Feb. 21, 2012: five young women wearing tights, dresses and balaclavas in odd combinations of bright colors perform an intense "punk prayer" at the Cathedral of Christ the Saviour in Moscow.

They sing in protest of Vladimir Putin, of the Patriarch of the Russian Orthodox Church, and of the church's treatment of their country and their people.

After a highly-publicized and wildly-unfair trial, three of the members of Pussy Riot are imprisoned.

Fast-forward two years, and the last two imprisoned members of Pussy Riot are free, now choosing more conventional political activism over the protest songs that garnered them so much attention. But Russian women are making headlines again, this time for a different kind of rebellion – terrorism. These so-called "black widows," usually women whose husbands have died at the hands of government security forces, have threatened to start their own protest — one driven by, and with, violence.

Leaflets in hotels around the city warn of three potential suicide bombers, "black widows" seeking to avenge the death of their husbands, purportedly trained to kill. The threat is considered to be so great that Vladimir Putin has created what Time Magazine called "the sixth ring" of the Olympics — a security cordon of 40,000 armed soldiers circling the city of Sochi.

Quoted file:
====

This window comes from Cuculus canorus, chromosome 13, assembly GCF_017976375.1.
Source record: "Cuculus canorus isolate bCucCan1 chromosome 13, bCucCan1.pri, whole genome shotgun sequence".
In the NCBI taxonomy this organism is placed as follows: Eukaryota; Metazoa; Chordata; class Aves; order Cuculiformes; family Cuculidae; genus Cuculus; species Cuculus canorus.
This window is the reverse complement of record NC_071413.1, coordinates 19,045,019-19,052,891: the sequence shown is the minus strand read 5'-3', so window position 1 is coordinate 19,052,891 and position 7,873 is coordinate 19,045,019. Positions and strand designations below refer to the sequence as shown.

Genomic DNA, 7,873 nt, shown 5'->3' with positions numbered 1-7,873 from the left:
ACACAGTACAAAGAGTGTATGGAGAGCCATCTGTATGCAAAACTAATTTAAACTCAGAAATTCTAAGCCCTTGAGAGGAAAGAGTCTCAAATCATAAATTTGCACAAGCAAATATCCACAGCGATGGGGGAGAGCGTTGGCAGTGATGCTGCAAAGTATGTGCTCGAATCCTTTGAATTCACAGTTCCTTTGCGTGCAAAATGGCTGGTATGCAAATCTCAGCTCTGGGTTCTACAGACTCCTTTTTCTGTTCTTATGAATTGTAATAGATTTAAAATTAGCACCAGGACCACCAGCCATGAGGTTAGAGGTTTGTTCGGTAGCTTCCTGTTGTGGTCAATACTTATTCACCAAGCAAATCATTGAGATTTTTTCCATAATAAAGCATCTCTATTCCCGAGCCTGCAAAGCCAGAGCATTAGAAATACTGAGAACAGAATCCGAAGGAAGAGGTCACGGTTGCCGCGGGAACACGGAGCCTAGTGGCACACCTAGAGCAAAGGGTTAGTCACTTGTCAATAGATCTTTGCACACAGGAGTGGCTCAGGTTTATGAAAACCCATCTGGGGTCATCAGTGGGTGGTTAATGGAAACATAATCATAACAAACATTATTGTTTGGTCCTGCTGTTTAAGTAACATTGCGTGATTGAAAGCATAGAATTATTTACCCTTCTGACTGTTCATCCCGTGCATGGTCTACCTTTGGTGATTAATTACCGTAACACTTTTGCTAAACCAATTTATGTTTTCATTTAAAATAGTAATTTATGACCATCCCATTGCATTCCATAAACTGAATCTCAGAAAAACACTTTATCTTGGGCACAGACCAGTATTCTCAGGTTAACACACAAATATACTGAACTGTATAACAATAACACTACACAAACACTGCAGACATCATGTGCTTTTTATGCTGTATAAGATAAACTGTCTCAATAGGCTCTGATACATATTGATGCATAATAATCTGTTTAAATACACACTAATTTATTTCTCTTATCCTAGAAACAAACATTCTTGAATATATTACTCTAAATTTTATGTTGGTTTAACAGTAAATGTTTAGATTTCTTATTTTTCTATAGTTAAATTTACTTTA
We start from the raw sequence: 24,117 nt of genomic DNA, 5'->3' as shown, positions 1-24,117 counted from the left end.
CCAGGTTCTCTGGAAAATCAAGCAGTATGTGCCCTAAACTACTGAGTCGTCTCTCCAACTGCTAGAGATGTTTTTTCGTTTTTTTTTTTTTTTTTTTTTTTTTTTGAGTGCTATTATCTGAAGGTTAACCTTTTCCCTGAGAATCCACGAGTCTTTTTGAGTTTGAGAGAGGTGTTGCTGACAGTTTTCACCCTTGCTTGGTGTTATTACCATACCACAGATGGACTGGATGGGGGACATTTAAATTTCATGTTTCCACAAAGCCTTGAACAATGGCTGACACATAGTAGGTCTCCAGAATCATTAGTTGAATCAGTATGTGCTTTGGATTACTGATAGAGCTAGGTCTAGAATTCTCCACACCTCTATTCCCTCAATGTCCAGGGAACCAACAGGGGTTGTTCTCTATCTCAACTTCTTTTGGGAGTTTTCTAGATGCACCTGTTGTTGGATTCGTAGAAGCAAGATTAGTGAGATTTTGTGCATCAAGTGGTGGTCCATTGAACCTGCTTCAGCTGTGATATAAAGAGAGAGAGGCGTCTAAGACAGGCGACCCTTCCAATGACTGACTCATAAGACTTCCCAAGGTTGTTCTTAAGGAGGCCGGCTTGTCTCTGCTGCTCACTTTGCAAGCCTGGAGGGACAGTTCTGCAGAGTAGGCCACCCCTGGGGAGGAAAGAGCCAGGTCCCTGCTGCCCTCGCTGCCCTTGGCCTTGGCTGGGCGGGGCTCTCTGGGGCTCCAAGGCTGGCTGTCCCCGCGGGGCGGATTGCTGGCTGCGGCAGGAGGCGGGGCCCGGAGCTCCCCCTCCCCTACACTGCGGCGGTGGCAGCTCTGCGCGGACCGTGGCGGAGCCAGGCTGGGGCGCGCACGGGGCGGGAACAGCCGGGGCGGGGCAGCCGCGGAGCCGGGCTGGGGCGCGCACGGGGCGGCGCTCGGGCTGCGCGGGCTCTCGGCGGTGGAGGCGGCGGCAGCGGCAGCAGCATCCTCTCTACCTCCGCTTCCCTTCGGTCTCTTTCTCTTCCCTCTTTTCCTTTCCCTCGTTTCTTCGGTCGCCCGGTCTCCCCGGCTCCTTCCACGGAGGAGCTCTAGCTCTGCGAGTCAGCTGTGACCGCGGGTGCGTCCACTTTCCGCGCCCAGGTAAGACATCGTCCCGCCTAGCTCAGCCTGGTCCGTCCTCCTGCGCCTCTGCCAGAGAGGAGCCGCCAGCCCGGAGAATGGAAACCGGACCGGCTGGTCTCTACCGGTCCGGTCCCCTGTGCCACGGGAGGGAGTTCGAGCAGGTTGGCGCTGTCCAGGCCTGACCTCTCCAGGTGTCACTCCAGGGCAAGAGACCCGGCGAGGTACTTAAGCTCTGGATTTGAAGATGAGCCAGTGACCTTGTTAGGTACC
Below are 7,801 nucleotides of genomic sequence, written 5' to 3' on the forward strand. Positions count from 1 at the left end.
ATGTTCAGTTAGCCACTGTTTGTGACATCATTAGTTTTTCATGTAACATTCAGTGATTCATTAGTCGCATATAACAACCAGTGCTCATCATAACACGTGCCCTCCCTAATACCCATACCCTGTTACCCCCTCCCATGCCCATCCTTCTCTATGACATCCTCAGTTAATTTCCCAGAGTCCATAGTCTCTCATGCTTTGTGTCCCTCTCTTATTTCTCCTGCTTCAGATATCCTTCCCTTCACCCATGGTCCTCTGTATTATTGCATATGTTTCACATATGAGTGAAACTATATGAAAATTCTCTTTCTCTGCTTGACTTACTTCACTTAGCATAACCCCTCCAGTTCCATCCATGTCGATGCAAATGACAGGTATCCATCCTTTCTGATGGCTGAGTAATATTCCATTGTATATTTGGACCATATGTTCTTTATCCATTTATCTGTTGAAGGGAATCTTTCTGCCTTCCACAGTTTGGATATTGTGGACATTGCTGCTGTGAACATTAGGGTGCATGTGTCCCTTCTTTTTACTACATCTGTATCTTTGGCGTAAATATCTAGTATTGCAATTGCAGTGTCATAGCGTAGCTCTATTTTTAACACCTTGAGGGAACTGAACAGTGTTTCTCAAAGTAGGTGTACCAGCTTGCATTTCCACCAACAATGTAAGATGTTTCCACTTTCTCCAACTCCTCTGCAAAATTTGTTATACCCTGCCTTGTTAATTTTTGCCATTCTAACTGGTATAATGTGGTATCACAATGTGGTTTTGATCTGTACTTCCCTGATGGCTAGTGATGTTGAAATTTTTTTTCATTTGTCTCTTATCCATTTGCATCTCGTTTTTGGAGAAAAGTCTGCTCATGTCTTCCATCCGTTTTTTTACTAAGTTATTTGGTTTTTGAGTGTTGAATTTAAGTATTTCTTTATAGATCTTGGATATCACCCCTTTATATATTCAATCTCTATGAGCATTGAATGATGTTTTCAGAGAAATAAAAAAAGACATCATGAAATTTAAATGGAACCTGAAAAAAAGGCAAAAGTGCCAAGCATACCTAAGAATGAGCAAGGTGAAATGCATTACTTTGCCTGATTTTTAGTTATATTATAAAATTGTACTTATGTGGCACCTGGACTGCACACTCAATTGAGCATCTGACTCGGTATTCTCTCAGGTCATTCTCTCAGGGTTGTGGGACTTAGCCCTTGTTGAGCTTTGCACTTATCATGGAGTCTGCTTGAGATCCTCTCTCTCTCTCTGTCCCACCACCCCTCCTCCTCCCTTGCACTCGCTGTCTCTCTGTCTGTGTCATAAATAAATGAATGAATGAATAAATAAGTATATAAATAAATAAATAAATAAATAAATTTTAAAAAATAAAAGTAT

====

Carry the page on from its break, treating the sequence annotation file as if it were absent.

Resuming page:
Among the possible bombers are 26-year-old Zaira Aliyeva and 34-year-old Dzhannet Tsakhayeva, both of whom are believed to have been trained to "perpetrate acts of terrorism." The most notable, though, is Ruzanna Ibragimova, the widow of a terrorist supposedly killed last year in a shootout with police.

Security forces know that Ibragimova goes by the nickname Salima, has a four-inch scar below her left cheekbone, walks with a limp and that her left arm doesn't bend at the elbow. They suspect she has already bypassed the "ring of steel" and is currently at large in Sochi.

Ibragimova is merely 22-years-old.

The average age of the athletes on the United States Olympic team is 26, but we could hardly consider Ibragimova and another 22-year-old, figure skater Ashley Wagner, peers. The thing about Ibragimova that traps our attention, that has garnered her more headlines and more screen time in the past month than almost any single Olympic athlete, is the contrast between her and our mental image of the average 22-year-old woman.

We can't imagine a fourth-year college student strapping on a bomb to prove a point. We can't imagine her frenetically performing a protest song in a cathedral. So, when these things do happen, we take notice. The words "black widow" hiss venomously from the headlines of most newspapers. Americans are scared; even Vladimir Putin is scared.

But once these words have gotten our attention, once they have instilled in us sufficient fear, anger or dismay, are we looking beyond the face that embodies them? Do we know the circumstances that might have driven Ruzanna Ibragimova to become a suicide bomber?

Beyond the many images of Pussy Riot — in bright balaclavas, in handcuffs, behind bars — are we paying attention to what they were saying, what they are still saying?

All of these women have gotten us to look at them so we may consider their message. Have we really heard it?

Marianela D'Aprile is a fourth year in architecture. She can be reached at mdaprile@utk.edu.